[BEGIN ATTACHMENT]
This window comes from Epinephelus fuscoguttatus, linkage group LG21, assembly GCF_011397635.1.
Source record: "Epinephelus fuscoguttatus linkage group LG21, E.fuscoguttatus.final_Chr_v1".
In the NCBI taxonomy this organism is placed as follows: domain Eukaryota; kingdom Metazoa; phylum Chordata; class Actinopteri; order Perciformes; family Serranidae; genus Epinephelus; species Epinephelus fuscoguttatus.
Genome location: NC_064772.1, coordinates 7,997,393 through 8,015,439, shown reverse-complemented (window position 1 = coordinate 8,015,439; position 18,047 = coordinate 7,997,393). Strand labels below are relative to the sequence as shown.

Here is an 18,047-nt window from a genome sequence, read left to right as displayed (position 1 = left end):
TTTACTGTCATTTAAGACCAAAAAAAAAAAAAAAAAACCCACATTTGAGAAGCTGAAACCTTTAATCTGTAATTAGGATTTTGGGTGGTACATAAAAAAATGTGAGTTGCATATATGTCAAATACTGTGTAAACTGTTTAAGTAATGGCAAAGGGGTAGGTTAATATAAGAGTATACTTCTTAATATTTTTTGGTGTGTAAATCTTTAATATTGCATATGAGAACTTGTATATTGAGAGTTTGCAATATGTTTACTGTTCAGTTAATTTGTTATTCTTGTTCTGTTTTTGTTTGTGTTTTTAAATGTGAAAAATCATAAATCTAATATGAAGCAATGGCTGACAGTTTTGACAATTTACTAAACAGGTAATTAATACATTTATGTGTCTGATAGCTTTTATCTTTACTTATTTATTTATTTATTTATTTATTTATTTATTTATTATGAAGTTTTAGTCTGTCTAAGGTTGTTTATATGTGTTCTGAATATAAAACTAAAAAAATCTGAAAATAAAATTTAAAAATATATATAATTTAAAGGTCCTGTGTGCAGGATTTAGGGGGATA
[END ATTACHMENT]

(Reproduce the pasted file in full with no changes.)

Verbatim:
This window comes from Epinephelus fuscoguttatus, linkage group LG21, assembly GCF_011397635.1.
Source record: "Epinephelus fuscoguttatus linkage group LG21, E.fuscoguttatus.final_Chr_v1".
In the NCBI taxonomy this organism is placed as follows: domain Eukaryota; kingdom Metazoa; phylum Chordata; class Actinopteri; order Perciformes; family Serranidae; genus Epinephelus; species Epinephelus fuscoguttatus.
Genome location: NC_064772.1, coordinates 7,997,393 through 8,015,439, shown reverse-complemented (window position 1 = coordinate 8,015,439; position 18,047 = coordinate 7,997,393). Strand labels below are relative to the sequence as shown.

Here is an 18,047-nt window from a genome sequence, read left to right as displayed (position 1 = left end):
TTTACTGTCATTTAAGACCAAAAAAAAAAAAAAAAAACCCACATTTGAGAAGCTGAAACCTTTAATCTGTAATTAGGATTTTGGGTGGTACATAAAAAAATGTGAGTTGCATATATGTCAAATACTGTGTAAACTGTTTAAGTAATGGCAAAGGGGTAGGTTAATATAAGAGTATACTTCTTAATATTTTTTGGTGTGTAAATCTTTAATATTGCATATGAGAACTTGTATATTGAGAGTTTGCAATATGTTTACTGTTCAGTTAATTTGTTATTCTTGTTCTGTTTTTGTTTGTGTTTTTAAATGTGAAAAATCATAAATCTAATATGAAGCAATGGCTGACAGTTTTGACAATTTACTAAACAGGTAATTAATACATTTATGTGTCTGATAGCTTTTATCTTTACTTATTTATTTATTTATTTATTTATTTATTTATTTATTATGAAGTTTTAGTCTGTCTAAGGTTGTTTATATGTGTTCTGAATATAAAACTAAAAAAATCTGAAAATAAAATTTAAAAATATATATAATTTAAAGGTCCTGTGTGCAGGATTTAGGGGGATA